There is a quote by Lutheran minister and former comic Nadia Bolz-Weber about stand up comedy that I find myself going to when I watch an especially poignant special: “Comics tell a truth you can see only from the underside of the psyche. At its best, comedy is prophesy and societal dream interpretation. At its worst it’s just [dirty] jokes.” This combination of the profound and occasionally the profane is what elevates comics as Bo Burnham, Mike Birbiglia, and Dave Chapelle. Aziz Ansari marks his return to comedy, with his latest Netflix special “Right Now”, trying to balance this same dynamic while coming down from the mountain and back from the valley in a special that teeters between thoughtful, contrite, and entitled.
I must admit I’ve only been a periodic admirer of Ansari’s broad career. While his stand up has never been top tier for me, it’s hard to not appreciate his energy and extravagance, qualities loved in his TV characters on Scrubs and Parks and Recreation. So prepare yourself for when you see him come out on stage not sporting his typical dapper three-piece, but instead jeans and a faded Metallica shirt. And the dissonance does not stop there: a mellow Velvet Underground track plays over the analog looking video aesthetic (the special boasts the directing credits of Spike Jonze). As opposed to bouncing across the stage as he is usually used to, Ansari resigns himself to a single stool on the right side of the stage for most of the special, complete with a lone angled camera shot to show the friends watching from the backstage. The signaling is intentionally jarring; Aziz is not the same person, as he will forthrightly tell you later on. All of this would feel more refreshing and authentic if it only felt a bit more spontaneous but unfortunately, it plays as part of a bigger effort of a comedian to rebuild his cultural stock after allegations of sexual misconduct were publicized a year ago. Admirably, he starts his special addressing how it has affected him and presents himself as repentant and sympathetic. However, his positioning himself more prominently as the victim of the ordeal with little deference to his accuser sets a tone that overshadows the rest of the special. Indeed, Ansari’s commentary on exhausting and arrogant wokeness would seem more poignant if he didn’t just barely characterize himself as a victim of call-out culture. All the same, Ansari’s thoughts on the progressive tilt in our society and the seemingly apparent vanity in SJW’s, specifically of the Caucasian persuasion, remain astute observations on our changing culture.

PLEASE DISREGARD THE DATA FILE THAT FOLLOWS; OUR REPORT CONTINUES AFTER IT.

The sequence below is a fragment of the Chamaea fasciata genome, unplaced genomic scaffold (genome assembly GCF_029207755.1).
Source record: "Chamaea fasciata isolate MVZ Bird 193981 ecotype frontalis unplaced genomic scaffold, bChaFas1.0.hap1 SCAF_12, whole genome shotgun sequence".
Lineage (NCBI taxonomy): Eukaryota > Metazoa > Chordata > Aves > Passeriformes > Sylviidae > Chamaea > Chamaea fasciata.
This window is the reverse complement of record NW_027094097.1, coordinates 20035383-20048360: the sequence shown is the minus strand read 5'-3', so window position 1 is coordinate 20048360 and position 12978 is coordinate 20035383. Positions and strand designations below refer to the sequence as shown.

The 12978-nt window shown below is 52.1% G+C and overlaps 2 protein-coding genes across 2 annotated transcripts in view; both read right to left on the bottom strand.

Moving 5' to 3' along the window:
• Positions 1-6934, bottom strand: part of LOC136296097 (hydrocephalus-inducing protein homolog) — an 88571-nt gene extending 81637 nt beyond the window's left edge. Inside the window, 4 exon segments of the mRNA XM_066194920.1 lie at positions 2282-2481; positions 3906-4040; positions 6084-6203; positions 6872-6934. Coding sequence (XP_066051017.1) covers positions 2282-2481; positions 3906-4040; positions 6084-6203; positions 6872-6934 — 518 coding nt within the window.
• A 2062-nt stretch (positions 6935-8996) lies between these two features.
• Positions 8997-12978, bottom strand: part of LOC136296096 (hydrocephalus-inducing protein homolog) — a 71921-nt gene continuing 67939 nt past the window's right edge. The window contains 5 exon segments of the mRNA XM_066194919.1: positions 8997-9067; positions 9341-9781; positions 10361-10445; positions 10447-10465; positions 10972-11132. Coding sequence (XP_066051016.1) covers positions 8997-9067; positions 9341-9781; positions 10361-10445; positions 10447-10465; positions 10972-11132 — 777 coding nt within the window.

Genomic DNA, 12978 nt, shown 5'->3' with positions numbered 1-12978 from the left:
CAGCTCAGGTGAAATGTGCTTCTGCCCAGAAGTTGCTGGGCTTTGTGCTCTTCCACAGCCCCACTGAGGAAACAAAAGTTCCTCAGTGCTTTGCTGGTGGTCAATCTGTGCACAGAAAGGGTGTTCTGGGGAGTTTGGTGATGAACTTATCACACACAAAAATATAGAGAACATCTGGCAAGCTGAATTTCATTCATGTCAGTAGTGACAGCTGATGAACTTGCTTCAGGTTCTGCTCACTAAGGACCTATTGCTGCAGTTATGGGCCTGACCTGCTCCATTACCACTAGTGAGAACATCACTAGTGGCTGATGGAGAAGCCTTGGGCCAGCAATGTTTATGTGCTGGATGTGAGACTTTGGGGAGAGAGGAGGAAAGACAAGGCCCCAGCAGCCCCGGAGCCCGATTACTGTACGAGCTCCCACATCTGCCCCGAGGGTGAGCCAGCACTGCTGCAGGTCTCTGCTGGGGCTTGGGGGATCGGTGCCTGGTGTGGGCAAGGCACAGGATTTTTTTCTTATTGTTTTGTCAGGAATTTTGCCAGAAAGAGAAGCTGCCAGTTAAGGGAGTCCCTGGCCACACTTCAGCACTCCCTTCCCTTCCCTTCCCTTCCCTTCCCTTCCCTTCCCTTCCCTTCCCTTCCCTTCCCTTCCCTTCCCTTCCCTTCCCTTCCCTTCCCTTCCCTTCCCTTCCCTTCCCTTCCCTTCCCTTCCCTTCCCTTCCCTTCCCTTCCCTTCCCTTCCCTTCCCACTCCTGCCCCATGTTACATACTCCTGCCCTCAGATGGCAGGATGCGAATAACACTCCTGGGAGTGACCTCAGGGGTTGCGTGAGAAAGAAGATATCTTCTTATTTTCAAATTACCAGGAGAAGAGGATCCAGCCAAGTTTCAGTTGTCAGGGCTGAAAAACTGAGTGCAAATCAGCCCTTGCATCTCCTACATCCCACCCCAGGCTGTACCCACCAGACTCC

Further explorations include the public opinion on disgraced artists such as R. Kelly and Michael Jackson and the flexibility in our collective moral standards. In this effort, Ansari does well at making it apparent that he is including himself in his own criticisms. He never feels like he is chastising a society that he is separate from, rather internally probing his own values as a part of a greater collective. There are times when he targets specific members of the audience, but his back and forth with these individuals is always playful and some of the best moments of the special. Additionally, he calls his own past work out for its problematic content, whether it’s his early admiration of R. Kelly or his ridicule of his cousin Harris, but again, it toes the line of conveying true introspection and portraying him as a victim to the culture’s unflinchingly rising moral standards.
The low point of the special is arguably the most personal when Ansari reflects on his interactions with his grandmother with Alzheimer’s and his own immediate family. It’s a recounting that’s peppered with humorous musings, but ultimately never seems fitting until the end of the special when Ansari confesses how he always took his stand up career for granted. He then describes how the publication of the outings and the fallout has given him a new perspective, one of gratefulness for the ability to pursue his chosen career. They are sentiments that in any other redemptive context would resonate with others. However, Ansari may still have some work of convincing the public of his reformation.